Two visual systems in Molyneux subjects
Molyneux’s question famously asks about whether a newly sighted subject might immediately recognize, by sight alone, shapes that were already familiar to her from a tactile point of view. This paper addresses three crucial points concerning this puzzle. First, (a) the presence of two different questions: the classic one concerning visual recognition and another one concerning vision-for-action (the second question has been almost completely neglected in the literature and even those who mention this second formulation do not fully investigate it). Second, (b) the explicit distinction, reported in the literature, between ocular and cortical blindness. Third, (c) the importance of making reference to our best neuroscientific account on vision, ‘the two visual systems model’, in order to better address Molyneux’s problem(s). Then, by offering a new, deeper analysis of the relation between (a), (b) and (c), this paper suggests that the subjects of Molyneux’s two different questions show the same visual impairment as brain-damaged subjects with different lesions of the visual cortex. In particular, the subject of the first (classic) question shows the same impairment in visual recognition as a visual agnosic subject, while the subject of the second question shows the same visual impairment in visuomotor processing as an optic ataxic subject. These impairments still hold even if ocular processing is restored. Therefore, I suggest the following. For the first classic question, the required experimental setting cannot be properly reached. By contrast, concerning the second question, based on the interpretation we select, either the answer is negative, or, as with the first question, the experimental setting cannot be properly reached. This proposal constitutes, with the other approaches offered in the literature, a further attempt to tackle the enormous complexity of Molyneux’s puzzle.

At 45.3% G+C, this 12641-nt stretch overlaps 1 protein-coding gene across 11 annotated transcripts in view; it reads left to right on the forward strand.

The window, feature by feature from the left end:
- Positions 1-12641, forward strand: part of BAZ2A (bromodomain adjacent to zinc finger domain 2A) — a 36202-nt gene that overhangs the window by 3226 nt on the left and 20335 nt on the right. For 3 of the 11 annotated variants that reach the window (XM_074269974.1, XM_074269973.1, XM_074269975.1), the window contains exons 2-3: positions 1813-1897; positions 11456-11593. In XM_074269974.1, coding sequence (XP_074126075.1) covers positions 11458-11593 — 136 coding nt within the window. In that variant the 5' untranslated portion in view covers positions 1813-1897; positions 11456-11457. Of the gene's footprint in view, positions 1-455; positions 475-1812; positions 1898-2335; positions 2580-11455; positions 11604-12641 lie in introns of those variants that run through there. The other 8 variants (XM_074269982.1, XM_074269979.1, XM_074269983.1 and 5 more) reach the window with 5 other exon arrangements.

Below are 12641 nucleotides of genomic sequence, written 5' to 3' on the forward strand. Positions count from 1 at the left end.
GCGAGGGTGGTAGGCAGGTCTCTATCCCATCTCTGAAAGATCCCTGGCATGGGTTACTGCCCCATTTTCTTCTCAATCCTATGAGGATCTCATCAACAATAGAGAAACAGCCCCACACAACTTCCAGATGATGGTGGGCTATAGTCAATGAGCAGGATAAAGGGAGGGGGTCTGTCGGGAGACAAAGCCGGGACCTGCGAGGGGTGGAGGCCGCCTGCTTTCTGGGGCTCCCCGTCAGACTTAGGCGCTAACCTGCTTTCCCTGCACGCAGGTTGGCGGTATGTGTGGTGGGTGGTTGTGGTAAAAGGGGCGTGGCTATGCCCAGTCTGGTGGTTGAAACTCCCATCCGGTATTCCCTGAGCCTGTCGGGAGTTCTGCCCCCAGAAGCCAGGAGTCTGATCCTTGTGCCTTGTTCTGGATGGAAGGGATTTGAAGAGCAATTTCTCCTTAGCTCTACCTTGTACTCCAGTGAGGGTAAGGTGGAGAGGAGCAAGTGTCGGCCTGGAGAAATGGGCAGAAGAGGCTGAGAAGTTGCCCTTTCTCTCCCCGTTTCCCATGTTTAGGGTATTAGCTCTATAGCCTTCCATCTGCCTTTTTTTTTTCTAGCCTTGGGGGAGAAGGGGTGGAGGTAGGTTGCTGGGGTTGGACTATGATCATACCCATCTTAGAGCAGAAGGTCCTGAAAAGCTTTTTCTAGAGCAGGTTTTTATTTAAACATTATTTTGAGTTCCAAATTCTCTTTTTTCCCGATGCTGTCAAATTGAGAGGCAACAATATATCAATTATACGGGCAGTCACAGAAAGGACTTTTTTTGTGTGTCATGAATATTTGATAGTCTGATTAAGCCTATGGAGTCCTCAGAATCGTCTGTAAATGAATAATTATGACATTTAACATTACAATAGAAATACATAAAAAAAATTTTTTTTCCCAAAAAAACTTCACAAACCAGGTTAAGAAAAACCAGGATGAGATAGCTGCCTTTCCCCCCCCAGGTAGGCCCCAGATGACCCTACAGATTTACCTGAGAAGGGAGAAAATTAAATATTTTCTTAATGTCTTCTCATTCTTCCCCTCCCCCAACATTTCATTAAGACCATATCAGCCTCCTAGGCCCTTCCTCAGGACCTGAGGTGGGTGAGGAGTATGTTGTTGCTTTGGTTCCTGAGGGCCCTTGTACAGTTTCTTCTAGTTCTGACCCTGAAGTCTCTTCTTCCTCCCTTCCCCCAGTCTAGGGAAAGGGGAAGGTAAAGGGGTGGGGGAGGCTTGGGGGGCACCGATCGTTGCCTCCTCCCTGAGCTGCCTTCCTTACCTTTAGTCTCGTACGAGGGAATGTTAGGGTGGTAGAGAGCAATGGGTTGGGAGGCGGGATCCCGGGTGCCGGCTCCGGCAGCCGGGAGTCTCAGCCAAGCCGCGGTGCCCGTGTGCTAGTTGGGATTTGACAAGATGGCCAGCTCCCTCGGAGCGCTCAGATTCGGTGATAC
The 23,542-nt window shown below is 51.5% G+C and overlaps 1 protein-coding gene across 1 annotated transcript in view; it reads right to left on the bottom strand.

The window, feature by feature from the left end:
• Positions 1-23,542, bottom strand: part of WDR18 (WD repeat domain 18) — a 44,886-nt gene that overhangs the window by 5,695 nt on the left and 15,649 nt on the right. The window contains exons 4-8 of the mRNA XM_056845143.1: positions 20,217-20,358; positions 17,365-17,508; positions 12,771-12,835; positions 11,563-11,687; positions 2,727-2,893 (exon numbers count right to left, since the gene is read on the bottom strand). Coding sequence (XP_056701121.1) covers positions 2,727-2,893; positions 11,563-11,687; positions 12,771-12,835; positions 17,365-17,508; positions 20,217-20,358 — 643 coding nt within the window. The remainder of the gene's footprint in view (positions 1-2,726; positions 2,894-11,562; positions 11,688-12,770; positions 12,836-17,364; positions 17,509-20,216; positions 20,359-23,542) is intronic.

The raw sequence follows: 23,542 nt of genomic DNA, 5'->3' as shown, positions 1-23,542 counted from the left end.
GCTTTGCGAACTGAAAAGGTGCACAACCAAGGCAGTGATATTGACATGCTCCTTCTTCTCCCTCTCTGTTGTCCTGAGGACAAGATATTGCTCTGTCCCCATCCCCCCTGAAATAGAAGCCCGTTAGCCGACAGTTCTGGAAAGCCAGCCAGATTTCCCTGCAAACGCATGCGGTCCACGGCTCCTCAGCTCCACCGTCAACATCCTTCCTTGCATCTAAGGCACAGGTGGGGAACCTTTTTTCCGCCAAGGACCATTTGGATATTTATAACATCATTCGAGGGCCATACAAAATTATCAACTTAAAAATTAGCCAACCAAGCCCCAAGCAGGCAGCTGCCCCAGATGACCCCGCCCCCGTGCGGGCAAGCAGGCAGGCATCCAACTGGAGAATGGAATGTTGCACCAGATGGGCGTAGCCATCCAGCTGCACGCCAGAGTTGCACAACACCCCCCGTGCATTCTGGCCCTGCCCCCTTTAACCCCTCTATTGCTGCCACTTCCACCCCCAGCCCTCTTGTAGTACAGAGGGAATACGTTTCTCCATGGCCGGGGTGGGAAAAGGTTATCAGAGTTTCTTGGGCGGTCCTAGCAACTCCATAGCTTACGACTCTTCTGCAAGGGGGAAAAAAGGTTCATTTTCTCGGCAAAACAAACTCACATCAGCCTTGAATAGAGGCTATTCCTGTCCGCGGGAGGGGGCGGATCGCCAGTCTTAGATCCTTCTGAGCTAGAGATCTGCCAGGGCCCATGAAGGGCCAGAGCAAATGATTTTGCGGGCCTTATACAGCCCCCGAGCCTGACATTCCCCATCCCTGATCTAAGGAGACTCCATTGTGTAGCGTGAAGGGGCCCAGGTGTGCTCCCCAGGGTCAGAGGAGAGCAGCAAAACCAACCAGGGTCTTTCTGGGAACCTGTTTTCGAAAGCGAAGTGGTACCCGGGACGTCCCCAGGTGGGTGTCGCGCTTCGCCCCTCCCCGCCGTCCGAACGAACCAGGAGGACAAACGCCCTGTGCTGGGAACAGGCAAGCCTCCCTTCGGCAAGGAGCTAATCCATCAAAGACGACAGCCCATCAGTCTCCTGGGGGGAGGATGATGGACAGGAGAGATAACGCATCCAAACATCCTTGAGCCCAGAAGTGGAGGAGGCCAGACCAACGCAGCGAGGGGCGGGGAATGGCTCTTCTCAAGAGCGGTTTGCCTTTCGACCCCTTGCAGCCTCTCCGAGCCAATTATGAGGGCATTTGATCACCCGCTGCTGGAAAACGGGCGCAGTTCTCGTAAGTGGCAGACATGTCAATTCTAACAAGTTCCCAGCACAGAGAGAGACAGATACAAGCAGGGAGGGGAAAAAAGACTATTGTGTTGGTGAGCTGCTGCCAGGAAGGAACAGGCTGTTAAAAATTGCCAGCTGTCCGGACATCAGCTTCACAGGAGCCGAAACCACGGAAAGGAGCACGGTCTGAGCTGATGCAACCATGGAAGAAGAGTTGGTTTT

Ferretti, G. (2018). Two visual systems in Molyneux subjects. Phenomenology and the Cognitive Sciences 17 (4), pp. 643-679.
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